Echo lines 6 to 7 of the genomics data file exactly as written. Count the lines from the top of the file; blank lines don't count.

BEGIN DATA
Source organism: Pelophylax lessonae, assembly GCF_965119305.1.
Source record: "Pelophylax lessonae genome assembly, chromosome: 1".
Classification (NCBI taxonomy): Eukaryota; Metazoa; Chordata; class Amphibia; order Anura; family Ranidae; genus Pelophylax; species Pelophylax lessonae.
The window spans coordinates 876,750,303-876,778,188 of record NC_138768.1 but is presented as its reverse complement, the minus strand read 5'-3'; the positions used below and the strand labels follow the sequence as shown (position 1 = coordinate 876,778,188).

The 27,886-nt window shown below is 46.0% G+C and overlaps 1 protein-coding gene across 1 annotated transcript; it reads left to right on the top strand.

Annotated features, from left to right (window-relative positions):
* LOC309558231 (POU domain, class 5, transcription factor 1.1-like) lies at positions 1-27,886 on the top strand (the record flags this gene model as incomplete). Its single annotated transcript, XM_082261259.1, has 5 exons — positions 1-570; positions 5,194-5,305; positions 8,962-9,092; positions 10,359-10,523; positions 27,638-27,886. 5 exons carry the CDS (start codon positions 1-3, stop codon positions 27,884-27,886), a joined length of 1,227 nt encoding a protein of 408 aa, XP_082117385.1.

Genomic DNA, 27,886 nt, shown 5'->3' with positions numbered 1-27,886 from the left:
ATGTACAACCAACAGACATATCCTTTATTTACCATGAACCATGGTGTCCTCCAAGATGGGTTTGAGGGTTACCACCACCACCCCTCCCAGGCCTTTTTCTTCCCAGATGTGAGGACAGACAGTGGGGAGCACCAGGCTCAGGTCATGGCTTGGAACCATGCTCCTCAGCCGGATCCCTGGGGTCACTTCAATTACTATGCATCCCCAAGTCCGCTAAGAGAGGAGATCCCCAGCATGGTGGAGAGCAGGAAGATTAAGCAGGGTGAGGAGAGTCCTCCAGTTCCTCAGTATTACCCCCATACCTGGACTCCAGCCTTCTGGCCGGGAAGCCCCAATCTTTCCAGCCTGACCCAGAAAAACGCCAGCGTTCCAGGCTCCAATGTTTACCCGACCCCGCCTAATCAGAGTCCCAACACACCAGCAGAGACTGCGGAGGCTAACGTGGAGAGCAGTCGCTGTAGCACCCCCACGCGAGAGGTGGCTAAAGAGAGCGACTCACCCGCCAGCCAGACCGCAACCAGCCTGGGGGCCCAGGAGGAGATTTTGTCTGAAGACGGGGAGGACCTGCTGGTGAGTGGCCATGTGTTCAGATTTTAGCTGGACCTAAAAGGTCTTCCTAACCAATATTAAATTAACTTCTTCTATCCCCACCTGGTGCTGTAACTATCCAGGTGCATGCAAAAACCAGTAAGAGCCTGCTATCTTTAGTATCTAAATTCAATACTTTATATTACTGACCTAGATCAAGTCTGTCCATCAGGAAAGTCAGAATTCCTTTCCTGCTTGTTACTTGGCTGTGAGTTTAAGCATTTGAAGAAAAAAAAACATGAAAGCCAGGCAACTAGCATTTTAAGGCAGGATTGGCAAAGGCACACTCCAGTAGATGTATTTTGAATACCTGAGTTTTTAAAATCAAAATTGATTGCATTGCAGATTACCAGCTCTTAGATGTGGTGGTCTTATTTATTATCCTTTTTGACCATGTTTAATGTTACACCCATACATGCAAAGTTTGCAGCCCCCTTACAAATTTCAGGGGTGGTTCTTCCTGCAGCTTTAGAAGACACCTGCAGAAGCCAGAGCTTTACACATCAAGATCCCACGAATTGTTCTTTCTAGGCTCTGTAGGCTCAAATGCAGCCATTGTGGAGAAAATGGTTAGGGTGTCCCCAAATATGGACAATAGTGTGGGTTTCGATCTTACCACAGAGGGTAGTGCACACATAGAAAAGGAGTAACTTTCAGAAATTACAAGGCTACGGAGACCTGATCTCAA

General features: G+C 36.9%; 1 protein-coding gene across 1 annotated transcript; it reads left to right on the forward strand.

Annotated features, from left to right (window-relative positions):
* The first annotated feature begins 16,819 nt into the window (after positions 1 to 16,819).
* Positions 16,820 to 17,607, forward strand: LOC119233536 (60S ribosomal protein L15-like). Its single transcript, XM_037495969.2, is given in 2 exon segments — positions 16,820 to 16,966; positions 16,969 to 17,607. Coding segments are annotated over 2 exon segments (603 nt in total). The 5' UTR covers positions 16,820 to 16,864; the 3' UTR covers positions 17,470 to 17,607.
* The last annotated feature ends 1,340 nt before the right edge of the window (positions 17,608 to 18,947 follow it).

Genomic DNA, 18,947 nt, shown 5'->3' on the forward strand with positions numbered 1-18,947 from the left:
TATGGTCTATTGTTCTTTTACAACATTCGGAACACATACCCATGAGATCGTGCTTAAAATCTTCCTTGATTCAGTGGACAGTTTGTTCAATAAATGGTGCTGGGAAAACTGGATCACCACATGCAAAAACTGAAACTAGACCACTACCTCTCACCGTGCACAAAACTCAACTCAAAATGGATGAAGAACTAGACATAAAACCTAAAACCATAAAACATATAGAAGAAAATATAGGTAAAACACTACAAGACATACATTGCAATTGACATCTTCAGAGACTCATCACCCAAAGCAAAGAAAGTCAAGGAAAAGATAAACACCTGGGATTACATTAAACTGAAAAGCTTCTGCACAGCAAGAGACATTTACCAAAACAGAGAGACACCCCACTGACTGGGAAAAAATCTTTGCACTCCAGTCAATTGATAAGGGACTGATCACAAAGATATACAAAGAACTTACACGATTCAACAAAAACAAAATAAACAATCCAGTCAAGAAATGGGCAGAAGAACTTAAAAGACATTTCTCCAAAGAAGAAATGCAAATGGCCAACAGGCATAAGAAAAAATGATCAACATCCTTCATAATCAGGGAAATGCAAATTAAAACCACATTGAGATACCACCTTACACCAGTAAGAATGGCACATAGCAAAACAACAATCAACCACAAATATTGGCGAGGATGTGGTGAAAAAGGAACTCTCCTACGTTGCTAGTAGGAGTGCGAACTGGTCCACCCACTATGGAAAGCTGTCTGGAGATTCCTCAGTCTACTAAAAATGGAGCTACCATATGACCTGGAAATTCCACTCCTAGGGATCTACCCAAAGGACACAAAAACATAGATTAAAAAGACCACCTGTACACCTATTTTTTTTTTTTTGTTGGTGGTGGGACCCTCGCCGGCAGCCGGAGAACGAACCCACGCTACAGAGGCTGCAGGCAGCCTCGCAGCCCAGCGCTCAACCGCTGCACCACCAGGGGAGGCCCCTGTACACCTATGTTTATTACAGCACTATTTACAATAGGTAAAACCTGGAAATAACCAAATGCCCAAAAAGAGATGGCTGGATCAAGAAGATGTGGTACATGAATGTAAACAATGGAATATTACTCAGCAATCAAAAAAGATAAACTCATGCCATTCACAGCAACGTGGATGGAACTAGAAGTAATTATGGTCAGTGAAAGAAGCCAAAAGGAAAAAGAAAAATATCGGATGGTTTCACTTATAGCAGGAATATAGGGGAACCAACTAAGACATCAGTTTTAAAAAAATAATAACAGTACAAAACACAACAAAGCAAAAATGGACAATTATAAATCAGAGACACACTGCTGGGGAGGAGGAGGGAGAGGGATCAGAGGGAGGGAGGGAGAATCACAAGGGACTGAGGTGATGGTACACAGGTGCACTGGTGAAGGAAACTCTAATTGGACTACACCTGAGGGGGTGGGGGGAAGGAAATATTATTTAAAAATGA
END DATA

Annotated features, from left to right (window-relative positions):
* LOC309558231 (POU domain, class 5, transcription factor 1.1-like) lies at positions 1-27,886 on the top strand (the record flags this gene model as incomplete). Its single annotated transcript, XM_082261259.1, has 5 exons — positions 1-570; positions 5,194-5,305; positions 8,962-9,092; positions 10,359-10,523; positions 27,638-27,886. 5 exons carry the CDS (start codon positions 1-3, stop codon positions 27,884-27,886), a joined length of 1,227 nt encoding a protein of 408 aa, XP_082117385.1.